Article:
The Doddle acquisition comes at an interesting time for the retail space. Over 40% of retailers have now introduced some form of returns fees, with big names such as H&M, Zara, and SHEIN now charging customers due to the growing impact on bottom lines. According to the National Retail Federation (NRF), roughly 17% of online orders were returned in 2022 and, on average, retailers spend US$33 per returned item on postage, packaging, item value depreciation, labor, and missed sales windows.

From a logistics standpoint, platforms like Doddle mean that carriers can better manage the flow of returns coming from their various retail partners by consolidating returns through strategic drop-off locations and routing the reverse network more efficiently, helping to reduce costs. GAP Japan has also seen benefits beyond logistics through its use of the platform, with improved customer experience, reduced restock time, improved staffing efficiency, and increased conversion rate in the online store. In this new phase for retail, better digital platforms for returns and more efficient reverse networks will be crucial to coming out on top of the e-commerce boom, and this is becoming an ever more critical piece of retailers’ digital transformation considerations.

The On-Premises versus Cloud Debate Continues


While it’s clear that cloud-native solutions are addressing the technical requirements needed to deliver supply chain cohesion, end users are not totally sold on the idea. For many, on-premises solutions allow for full control of Service-Level Agreements (SLAs), operational costs, and data risks, and avoids cloud provider fees. If an organization has developed an extensive on-premises solution that works for it, the transition to the cloud can be both costly and expose organizations to cyber risk. This is a difficult belief to shift when supply chain cyberattacks increased 633% from 2021 to 2022.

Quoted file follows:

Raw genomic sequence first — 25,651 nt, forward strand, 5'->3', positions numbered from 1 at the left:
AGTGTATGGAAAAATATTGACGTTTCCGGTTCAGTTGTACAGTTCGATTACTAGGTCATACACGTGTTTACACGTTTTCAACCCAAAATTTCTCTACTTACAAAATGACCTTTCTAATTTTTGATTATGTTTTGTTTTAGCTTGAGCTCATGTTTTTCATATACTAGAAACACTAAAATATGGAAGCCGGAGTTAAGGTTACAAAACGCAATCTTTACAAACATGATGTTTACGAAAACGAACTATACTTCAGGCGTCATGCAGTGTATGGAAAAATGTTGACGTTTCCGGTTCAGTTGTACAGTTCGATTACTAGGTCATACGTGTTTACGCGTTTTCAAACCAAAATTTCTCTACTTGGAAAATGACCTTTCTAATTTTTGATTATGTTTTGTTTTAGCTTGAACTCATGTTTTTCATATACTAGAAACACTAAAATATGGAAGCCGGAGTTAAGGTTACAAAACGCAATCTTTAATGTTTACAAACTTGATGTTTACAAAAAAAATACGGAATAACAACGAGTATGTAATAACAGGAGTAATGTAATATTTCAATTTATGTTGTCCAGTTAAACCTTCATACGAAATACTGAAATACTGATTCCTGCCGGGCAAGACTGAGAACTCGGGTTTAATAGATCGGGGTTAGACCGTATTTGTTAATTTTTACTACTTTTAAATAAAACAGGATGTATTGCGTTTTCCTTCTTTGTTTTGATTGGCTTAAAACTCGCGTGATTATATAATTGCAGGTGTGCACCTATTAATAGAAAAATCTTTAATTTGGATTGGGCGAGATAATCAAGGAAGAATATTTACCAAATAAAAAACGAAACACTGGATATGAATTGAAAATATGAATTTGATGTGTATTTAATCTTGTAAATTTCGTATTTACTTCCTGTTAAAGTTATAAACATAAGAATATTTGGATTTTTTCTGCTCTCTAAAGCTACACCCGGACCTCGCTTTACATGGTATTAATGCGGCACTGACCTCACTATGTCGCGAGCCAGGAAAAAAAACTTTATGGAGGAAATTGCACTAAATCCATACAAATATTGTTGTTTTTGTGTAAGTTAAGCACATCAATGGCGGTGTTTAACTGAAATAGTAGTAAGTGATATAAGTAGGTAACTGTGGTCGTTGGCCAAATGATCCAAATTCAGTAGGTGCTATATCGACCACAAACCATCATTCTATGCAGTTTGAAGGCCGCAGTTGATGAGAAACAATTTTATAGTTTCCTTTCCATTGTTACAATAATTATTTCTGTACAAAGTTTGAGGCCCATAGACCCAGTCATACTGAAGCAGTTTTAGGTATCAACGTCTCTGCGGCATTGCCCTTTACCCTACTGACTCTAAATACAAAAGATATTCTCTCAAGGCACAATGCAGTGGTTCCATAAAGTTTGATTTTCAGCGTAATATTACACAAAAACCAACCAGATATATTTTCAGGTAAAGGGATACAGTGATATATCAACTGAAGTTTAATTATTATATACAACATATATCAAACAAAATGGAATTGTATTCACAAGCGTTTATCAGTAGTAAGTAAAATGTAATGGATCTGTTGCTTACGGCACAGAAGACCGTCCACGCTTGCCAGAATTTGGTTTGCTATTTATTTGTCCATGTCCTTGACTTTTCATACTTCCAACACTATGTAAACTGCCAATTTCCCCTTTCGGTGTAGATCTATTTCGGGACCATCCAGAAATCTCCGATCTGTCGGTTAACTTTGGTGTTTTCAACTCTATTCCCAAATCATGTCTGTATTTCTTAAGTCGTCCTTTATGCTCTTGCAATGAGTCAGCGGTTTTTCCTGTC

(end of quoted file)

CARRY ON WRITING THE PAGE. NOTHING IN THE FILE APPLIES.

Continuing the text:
Many also still find that the promise of “out-of-the-box” integrations does not hold up, and solutions still require a high degree of time-consuming and costly customization before they bring value. Growth in composable microservices could be the catalyst for change in this area, but vendors will need to ensure that end users can unlock value at every stage of their scaled deployment, not just when the full platform is deployed.

Then emerges the next challenge as to what extent organizations’ data are shared to allow for network-wide optimization and greater visibility, while still maintaining ownership over their data for competitive advantage. Snowflake has addressed this concern with a method of querying external stakeholders’ data, without any data transfer occurring. Kraft Heinz is using Snowflake’s Data Cloud for its Joint Value Planning process, collaborating with retail partners such as Albertsons for full joint visibility and data analytics that then provide better planning recommendations.

It is becoming increasingly difficult for organizations to unlock value through traditional setups when vendors continue to unlock new capabilities with cloud-native solutions. Its clear innovation is top of mind in the current wave of AI, but solutions that can be easily implemented, offer individual scalability, and ensure data control is maintained will become market leaders. Blue Yonder is assembling the right team through its Snowflake partnership and Doddle acquisition, and is well positioned in the retail sector where ABI Research expects to see considerable investment in digitalization over the coming years.